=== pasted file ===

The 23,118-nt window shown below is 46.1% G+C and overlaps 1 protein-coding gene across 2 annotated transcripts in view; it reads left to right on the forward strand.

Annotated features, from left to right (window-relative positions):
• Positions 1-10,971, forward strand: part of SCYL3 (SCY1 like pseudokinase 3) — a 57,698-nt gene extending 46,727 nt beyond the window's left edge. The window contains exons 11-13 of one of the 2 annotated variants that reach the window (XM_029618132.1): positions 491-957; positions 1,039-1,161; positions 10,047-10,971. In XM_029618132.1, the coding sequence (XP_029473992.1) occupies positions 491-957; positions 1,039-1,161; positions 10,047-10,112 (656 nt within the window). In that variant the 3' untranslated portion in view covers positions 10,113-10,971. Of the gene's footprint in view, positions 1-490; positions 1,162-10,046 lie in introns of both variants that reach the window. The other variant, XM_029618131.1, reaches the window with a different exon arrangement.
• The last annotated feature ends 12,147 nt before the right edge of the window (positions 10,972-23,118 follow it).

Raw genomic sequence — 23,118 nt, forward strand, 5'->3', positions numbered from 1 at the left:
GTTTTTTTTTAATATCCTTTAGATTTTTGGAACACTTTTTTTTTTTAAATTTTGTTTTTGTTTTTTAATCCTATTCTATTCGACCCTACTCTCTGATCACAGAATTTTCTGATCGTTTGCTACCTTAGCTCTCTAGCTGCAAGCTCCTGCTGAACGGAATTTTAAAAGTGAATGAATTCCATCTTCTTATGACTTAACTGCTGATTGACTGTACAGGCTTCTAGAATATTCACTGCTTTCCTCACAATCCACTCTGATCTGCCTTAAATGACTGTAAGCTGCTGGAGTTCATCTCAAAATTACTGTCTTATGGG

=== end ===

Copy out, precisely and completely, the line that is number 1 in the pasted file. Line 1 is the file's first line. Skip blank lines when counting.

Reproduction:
The 23,118-nt window shown below is 46.1% G+C and overlaps 1 protein-coding gene across 2 annotated transcripts in view; it reads left to right on the forward strand.